You are seriously asking for trouble if you do not have some kind of router or firewall in between your DSL Modem and Switch. I would suggest you run don't walk out and get one immediately. With your current set up all of your systems on your network are completely exposed to the Internet and all the little nasties that are out there. Granted if you are running Windows XP and have their built in Firewall turned on that does offer some level of protection but it is certainly not something that I would rely on.

    Pick up any kind of Router / Firewall that is on sale at your local Electronics Store or order one from someone like New Egg no matter what the name (obviously a brand name one would be preferable). It will isolate you from the Internet and also act as a DHCP Server for all your other devices on your network. This will resolve a lot of issues and offer a level of protection that can not be achieved with your current configuration.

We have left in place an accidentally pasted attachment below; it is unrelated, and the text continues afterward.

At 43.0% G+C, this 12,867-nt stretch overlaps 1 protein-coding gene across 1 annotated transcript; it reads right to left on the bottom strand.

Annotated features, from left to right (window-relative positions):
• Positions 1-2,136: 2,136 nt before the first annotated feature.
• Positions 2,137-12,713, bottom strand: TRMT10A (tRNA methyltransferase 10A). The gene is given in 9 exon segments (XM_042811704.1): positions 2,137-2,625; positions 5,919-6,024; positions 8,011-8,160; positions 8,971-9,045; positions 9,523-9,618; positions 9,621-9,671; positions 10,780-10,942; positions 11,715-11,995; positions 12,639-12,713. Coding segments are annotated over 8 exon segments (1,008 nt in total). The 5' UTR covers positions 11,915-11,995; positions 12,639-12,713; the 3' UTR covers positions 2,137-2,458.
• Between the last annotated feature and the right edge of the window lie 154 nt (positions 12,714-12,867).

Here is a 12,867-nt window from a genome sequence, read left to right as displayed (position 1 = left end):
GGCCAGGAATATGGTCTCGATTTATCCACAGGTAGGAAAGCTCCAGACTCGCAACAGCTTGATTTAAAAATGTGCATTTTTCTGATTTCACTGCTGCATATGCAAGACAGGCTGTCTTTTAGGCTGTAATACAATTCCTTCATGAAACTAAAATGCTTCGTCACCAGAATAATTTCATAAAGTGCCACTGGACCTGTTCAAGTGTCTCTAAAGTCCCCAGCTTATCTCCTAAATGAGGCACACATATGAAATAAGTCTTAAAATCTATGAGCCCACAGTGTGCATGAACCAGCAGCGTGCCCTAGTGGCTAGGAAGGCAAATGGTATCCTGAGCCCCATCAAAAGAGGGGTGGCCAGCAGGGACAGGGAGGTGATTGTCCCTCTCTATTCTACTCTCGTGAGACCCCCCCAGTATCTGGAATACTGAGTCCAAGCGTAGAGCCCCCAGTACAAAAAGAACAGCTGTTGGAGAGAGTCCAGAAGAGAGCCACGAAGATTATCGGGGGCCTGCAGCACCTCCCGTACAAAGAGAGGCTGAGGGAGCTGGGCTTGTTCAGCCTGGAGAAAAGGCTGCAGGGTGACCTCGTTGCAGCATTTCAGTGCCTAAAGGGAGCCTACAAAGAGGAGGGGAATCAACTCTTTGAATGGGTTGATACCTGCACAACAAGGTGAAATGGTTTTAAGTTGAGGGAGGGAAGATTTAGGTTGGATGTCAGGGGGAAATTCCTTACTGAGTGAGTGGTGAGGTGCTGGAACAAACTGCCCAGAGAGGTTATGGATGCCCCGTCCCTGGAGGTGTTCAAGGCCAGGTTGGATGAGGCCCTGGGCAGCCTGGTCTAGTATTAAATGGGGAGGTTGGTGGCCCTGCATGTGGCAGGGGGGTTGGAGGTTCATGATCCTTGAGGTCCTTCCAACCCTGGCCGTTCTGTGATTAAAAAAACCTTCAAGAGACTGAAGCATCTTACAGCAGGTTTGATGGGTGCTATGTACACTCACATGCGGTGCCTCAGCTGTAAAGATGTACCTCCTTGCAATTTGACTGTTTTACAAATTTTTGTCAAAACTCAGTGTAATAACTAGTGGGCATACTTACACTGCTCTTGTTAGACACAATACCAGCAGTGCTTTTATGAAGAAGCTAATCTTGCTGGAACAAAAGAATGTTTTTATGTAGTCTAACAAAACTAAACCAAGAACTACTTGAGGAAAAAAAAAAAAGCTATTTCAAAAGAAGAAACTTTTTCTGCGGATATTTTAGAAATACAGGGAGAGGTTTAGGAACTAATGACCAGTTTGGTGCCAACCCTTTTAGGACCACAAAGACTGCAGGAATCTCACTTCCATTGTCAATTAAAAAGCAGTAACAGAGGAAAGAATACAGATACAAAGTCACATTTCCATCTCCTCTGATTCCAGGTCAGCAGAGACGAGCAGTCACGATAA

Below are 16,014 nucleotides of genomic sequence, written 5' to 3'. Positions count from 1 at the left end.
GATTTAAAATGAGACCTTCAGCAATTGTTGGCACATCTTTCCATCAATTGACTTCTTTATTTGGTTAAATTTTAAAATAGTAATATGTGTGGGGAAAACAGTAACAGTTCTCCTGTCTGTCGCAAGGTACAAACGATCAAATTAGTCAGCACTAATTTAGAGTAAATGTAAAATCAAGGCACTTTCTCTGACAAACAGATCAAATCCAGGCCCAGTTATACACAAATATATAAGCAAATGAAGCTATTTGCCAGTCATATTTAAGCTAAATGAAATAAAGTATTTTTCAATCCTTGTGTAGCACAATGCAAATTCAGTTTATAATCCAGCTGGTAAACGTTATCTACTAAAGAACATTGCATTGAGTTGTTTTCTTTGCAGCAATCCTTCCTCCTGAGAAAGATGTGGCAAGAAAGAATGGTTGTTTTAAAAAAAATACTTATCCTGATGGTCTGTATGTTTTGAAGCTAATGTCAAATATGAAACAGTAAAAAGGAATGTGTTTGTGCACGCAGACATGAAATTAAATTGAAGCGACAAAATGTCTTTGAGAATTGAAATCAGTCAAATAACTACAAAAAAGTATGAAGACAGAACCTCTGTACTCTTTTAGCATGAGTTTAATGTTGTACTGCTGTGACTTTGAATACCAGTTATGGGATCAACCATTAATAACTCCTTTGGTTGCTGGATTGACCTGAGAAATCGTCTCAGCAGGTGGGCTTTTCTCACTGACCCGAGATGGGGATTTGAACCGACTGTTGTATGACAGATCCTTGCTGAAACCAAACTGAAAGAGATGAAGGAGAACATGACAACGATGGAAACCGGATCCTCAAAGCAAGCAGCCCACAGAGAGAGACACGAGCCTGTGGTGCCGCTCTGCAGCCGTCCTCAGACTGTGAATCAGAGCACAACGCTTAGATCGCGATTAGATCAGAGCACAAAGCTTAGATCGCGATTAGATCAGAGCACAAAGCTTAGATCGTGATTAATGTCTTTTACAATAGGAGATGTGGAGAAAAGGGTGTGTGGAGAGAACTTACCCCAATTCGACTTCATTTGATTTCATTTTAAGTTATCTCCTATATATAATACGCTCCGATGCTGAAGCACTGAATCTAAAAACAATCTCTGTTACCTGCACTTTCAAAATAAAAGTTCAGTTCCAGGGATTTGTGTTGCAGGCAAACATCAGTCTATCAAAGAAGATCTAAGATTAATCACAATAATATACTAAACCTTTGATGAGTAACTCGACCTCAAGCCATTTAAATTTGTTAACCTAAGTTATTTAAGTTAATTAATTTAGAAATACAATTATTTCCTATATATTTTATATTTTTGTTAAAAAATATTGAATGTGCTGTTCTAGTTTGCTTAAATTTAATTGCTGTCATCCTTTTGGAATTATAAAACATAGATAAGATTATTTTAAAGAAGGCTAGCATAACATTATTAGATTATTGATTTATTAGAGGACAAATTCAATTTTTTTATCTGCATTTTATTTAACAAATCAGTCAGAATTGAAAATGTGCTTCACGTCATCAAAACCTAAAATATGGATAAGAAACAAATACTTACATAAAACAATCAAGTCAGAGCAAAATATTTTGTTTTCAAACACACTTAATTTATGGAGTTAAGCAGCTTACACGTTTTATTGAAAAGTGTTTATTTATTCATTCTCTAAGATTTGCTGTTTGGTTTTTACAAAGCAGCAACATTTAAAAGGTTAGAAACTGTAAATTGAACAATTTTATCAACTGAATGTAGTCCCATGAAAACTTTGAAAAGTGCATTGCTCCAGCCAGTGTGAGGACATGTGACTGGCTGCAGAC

12. hasan

    hasan Well-Known Member

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    Sep 22, 2006
    Ogden, IA
    That's correct, if you don't have a router, you badly need one.

    For less than 50 bucks you can get a Linksys wired router BFR41, which is what I use. If you want wireless, and hardwired combined, you can get he same Linksys in wireless version for very little more.

    Do yourself a favor (a very big favor), get the router and do it right...otherwise you are going to spend a lot of time chasing your tail, and exposing yourself to intrusions in the mean time. Without a router (or other arrangements) you are AT RISK, and you don't have any where near the functionality that your network should be providing.